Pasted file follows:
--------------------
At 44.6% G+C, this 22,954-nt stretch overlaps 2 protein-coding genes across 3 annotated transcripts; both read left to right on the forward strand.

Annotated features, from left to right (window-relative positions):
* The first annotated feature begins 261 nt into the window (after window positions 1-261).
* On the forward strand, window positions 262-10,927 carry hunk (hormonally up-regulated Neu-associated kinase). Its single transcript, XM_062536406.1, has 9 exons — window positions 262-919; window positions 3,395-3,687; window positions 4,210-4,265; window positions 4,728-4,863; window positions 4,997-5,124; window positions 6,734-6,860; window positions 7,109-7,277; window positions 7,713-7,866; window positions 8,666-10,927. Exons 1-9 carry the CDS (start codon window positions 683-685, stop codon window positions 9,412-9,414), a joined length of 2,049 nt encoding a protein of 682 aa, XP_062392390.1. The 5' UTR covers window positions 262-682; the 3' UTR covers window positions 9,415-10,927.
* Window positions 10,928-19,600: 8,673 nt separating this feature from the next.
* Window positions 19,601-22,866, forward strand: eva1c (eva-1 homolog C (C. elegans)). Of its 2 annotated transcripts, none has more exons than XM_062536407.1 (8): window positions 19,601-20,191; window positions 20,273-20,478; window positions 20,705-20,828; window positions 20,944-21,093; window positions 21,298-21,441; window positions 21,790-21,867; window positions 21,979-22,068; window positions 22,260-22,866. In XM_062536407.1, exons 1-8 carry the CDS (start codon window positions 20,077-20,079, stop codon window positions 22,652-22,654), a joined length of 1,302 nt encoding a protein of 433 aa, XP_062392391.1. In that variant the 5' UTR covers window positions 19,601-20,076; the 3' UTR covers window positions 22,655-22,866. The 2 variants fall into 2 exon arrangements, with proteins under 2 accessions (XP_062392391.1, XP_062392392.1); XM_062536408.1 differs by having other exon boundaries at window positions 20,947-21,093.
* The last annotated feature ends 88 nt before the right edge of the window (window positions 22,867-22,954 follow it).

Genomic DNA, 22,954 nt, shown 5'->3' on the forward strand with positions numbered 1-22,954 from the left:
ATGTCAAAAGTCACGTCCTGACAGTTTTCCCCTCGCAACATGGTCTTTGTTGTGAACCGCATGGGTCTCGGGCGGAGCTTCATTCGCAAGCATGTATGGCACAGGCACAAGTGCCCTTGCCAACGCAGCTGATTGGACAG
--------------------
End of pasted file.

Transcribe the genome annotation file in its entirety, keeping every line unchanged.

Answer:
At 44.6% G+C, this 22,954-nt stretch overlaps 2 protein-coding genes across 3 annotated transcripts; both read left to right on the forward strand.

Annotated features, from left to right (window-relative positions):
* The first annotated feature begins 261 nt into the window (after window positions 1-261).
* On the forward strand, window positions 262-10,927 carry hunk (hormonally up-regulated Neu-associated kinase). Its single transcript, XM_062536406.1, has 9 exons — window positions 262-919; window positions 3,395-3,687; window positions 4,210-4,265; window positions 4,728-4,863; window positions 4,997-5,124; window positions 6,734-6,860; window positions 7,109-7,277; window positions 7,713-7,866; window positions 8,666-10,927. Exons 1-9 carry the CDS (start codon window positions 683-685, stop codon window positions 9,412-9,414), a joined length of 2,049 nt encoding a protein of 682 aa, XP_062392390.1. The 5' UTR covers window positions 262-682; the 3' UTR covers window positions 9,415-10,927.
* Window positions 10,928-19,600: 8,673 nt separating this feature from the next.
* Window positions 19,601-22,866, forward strand: eva1c (eva-1 homolog C (C. elegans)). Of its 2 annotated transcripts, none has more exons than XM_062536407.1 (8): window positions 19,601-20,191; window positions 20,273-20,478; window positions 20,705-20,828; window positions 20,944-21,093; window positions 21,298-21,441; window positions 21,790-21,867; window positions 21,979-22,068; window positions 22,260-22,866. In XM_062536407.1, exons 1-8 carry the CDS (start codon window positions 20,077-20,079, stop codon window positions 22,652-22,654), a joined length of 1,302 nt encoding a protein of 433 aa, XP_062392391.1. In that variant the 5' UTR covers window positions 19,601-20,076; the 3' UTR covers window positions 22,655-22,866. The 2 variants fall into 2 exon arrangements, with proteins under 2 accessions (XP_062392391.1, XP_062392392.1); XM_062536408.1 differs by having other exon boundaries at window positions 20,947-21,093.
* The last annotated feature ends 88 nt before the right edge of the window (window positions 22,867-22,954 follow it).

Genomic DNA, 22,954 nt, shown 5'->3' on the forward strand with positions numbered 1-22,954 from the left:
ATGTCAAAAGTCACGTCCTGACAGTTTTCCCCTCGCAACATGGTCTTTGTTGTGAACCGCATGGGTCTCGGGCGGAGCTTCATTCGCAAGCATGTATGGCACAGGCACAAGTGCCCTTGCCAACGCAGCTGATTGGACAG